Deluge of complaints for heads' union

Schools are bombarding a union with complaints about this year's Sats, with at least eight primaries saying they have not yet had a full set of results

Schools are bombarding a union with complaints about this year's Sats, with at least eight primaries saying they have not yet had a full set of results.

Test scores and marked papers were originally supposed to be with schools by Tuesday last week. The National Assessment Agency then changed the deadline to this Tuesday after problems at ETS, the firm marking the papers.

Ken Boston, the test regulator, told MPs on Monday that all key stage 2 marking was complete, but schools have emailed the National Association of Head Teachers saying they have missing papers in whole subjects - typically English.

The emails, seen by The TES, are among more than 100 to have been received by the union since Monday. One school, in Bath, said its English papers had turned up at a primary in Milton Keynes last Friday in a bag of that school's science papers.

Others, despite having most of their papers back, have some children missing on the online test results database.

Other complaints include pupils being marked absent when they took a test, different markers working on the same paper and many concerns about the quality of marking.

Meanwhile, a key stage 3 reading marker told The TES this week that papers from three schools were still sitting on her lounge floor.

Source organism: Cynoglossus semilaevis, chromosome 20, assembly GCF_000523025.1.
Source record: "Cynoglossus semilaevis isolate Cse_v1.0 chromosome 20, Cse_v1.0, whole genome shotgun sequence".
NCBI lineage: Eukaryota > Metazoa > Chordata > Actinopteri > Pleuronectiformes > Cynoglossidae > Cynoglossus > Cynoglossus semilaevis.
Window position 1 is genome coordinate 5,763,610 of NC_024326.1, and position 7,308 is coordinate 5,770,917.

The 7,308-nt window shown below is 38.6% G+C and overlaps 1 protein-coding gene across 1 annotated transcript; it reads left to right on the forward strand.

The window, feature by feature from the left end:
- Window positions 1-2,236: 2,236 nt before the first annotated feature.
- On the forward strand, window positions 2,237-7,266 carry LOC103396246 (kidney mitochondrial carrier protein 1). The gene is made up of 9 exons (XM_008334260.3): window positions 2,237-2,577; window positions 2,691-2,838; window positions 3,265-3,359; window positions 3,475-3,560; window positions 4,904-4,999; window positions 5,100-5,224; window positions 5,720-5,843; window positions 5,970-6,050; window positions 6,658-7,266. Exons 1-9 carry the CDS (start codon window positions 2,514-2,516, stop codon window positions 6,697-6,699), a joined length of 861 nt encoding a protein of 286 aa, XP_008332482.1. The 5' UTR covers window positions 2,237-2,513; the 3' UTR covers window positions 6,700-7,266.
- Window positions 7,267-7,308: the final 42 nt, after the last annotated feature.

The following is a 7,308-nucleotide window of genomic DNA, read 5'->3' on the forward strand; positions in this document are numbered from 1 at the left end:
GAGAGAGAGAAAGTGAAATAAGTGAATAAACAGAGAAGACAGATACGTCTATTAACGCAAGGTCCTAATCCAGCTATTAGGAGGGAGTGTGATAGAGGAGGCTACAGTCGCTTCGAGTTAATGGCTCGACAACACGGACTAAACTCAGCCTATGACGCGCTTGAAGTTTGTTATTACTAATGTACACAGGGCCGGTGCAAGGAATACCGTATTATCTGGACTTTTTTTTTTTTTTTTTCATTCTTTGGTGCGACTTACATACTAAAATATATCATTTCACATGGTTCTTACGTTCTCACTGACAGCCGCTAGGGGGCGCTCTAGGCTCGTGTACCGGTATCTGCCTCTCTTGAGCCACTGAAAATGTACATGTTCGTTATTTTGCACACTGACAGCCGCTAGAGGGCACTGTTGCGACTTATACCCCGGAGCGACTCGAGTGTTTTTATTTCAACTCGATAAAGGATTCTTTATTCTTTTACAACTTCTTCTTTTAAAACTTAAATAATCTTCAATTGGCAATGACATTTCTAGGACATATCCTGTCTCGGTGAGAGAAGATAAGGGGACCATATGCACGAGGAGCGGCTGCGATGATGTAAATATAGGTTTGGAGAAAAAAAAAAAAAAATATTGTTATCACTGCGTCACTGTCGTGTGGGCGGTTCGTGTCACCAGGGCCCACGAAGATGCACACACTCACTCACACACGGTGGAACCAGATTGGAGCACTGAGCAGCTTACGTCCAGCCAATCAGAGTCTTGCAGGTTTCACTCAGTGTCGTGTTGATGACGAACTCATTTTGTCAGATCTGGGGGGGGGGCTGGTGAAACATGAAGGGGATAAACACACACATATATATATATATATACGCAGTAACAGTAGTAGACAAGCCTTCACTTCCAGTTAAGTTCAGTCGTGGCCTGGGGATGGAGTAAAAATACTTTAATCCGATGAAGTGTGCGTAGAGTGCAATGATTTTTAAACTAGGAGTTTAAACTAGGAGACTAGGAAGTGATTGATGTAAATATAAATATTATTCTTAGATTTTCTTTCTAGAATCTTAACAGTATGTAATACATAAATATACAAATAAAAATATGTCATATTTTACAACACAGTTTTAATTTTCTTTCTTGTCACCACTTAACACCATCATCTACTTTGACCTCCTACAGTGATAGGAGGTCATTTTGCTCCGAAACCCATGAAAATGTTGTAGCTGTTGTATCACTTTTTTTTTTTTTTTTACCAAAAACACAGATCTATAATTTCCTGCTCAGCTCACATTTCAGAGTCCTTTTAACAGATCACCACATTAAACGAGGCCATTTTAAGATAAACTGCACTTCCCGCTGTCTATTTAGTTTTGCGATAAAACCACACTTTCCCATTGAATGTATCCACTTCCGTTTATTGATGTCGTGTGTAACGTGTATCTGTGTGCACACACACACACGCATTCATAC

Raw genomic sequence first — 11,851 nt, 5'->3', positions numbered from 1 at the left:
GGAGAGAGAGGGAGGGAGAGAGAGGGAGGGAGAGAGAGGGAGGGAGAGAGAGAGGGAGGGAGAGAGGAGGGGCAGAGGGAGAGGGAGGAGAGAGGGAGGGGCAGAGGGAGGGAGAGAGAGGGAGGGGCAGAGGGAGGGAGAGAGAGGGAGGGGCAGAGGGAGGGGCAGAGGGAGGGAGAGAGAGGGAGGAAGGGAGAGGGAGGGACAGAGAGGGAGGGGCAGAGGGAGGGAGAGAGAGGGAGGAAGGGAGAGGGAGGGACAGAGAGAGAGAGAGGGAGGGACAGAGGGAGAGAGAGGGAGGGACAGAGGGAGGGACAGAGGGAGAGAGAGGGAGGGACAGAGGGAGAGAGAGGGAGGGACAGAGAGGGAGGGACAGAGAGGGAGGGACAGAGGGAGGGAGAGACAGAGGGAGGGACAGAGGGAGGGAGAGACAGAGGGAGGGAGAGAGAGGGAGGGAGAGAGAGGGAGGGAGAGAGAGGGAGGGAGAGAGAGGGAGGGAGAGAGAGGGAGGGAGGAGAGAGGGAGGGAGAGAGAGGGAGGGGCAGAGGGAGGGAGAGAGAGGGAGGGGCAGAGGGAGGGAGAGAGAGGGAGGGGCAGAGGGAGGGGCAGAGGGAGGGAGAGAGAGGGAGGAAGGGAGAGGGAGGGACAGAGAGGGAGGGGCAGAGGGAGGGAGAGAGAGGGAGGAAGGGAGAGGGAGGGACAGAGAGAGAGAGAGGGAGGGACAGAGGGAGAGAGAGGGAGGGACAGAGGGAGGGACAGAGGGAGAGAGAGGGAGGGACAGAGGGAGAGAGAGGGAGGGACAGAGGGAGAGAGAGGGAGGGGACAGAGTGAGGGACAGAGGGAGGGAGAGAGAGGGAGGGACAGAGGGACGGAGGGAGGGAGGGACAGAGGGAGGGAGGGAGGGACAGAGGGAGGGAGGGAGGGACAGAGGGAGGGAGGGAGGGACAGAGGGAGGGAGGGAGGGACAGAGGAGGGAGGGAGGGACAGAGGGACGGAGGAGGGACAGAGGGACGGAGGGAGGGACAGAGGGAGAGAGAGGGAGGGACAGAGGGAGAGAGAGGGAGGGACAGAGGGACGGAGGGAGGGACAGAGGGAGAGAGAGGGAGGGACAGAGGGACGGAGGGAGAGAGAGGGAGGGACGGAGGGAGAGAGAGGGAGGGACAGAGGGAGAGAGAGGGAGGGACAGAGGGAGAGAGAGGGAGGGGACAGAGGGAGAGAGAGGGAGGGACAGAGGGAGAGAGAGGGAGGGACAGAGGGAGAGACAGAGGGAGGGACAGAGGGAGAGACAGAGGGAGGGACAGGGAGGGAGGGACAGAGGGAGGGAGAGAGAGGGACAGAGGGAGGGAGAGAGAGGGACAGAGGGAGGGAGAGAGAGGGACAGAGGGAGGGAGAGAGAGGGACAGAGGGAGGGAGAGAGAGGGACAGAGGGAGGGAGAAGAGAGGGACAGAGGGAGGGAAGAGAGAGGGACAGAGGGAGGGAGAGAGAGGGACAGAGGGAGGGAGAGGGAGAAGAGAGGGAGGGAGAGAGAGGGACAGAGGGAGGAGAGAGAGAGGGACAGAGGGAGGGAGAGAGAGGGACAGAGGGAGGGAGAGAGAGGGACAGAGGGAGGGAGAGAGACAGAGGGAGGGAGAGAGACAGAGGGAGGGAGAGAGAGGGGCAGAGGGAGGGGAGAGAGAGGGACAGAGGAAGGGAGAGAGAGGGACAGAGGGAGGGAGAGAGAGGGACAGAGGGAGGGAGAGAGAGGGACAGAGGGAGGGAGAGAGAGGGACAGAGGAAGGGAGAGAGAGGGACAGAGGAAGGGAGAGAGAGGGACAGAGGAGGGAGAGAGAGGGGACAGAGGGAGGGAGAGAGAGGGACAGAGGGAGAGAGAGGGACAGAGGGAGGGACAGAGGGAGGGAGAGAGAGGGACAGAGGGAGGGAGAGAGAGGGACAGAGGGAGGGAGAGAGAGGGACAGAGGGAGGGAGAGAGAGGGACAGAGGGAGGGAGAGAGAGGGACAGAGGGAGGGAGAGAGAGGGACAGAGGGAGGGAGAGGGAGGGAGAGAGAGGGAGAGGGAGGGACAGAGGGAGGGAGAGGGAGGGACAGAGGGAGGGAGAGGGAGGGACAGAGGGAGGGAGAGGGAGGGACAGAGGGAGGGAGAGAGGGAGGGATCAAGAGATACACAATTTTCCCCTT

Initially, Moss Side Primary did not seem to be affected by the delays in this year's test results. The school, in Leyland, Lancashire, had the papers returned for its 35 Year 6 pupils on Friday July 4 - before the initial deadline of July 8, which was later extended to July 15.

But Janis Burdin, its head, is not happy. She is sending all 35 writing papers back to be re-marked.

She said: "They have been so badly marked. It was immediately obvious something had gone wrong. As a teacher, you can list the approximate order the children will come in when ranked in terms of scores. This year, the writing scores bore no relation at all to how we would rank the children. Reading scores bore more of a reflection on how we would rank the children, and science and maths were OK.

"They promised us the standard of marking would be no worse, but we feel it is a lot worse. I have no faith in the system."

This year, children were asked to write a fictitious biography of Pip Davenport, a Victorian inventor, and a short page on "Memories of the School Year".

Mrs Burdin said: "It is very easy for heads to say this should have got better marks ... Some of our papers have been marked too highly, as well as some too harshly. I'm declaring this needs to be marked down. That's how strongly I feel."

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